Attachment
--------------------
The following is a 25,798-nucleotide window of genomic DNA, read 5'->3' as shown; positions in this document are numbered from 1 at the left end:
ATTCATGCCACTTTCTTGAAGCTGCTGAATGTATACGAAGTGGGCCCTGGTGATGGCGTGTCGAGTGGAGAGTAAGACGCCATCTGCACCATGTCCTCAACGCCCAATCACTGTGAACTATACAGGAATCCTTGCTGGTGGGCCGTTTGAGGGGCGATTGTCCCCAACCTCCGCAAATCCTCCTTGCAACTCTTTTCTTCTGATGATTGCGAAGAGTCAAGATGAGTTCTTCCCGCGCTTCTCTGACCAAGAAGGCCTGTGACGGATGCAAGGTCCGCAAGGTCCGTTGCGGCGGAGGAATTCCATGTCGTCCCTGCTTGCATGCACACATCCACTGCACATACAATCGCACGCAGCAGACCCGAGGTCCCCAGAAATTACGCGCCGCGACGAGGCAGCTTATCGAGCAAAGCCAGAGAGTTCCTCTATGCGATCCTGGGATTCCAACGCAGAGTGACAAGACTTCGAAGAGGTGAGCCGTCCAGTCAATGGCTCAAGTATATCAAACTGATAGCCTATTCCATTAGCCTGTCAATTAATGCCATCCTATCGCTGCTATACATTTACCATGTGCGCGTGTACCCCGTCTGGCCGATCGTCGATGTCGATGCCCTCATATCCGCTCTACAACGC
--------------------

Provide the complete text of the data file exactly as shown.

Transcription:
The following is a 25,798-nucleotide window of genomic DNA, read 5'->3' as shown; positions in this document are numbered from 1 at the left end:
ATTCATGCCACTTTCTTGAAGCTGCTGAATGTATACGAAGTGGGCCCTGGTGATGGCGTGTCGAGTGGAGAGTAAGACGCCATCTGCACCATGTCCTCAACGCCCAATCACTGTGAACTATACAGGAATCCTTGCTGGTGGGCCGTTTGAGGGGCGATTGTCCCCAACCTCCGCAAATCCTCCTTGCAACTCTTTTCTTCTGATGATTGCGAAGAGTCAAGATGAGTTCTTCCCGCGCTTCTCTGACCAAGAAGGCCTGTGACGGATGCAAGGTCCGCAAGGTCCGTTGCGGCGGAGGAATTCCATGTCGTCCCTGCTTGCATGCACACATCCACTGCACATACAATCGCACGCAGCAGACCCGAGGTCCCCAGAAATTACGCGCCGCGACGAGGCAGCTTATCGAGCAAAGCCAGAGAGTTCCTCTATGCGATCCTGGGATTCCAACGCAGAGTGACAAGACTTCGAAGAGGTGAGCCGTCCAGTCAATGGCTCAAGTATATCAAACTGATAGCCTATTCCATTAGCCTGTCAATTAATGCCATCCTATCGCTGCTATACATTTACCATGTGCGCGTGTACCCCGTCTGGCCGATCGTCGATGTCGATGCCCTCATATCCGCTCTACAACGC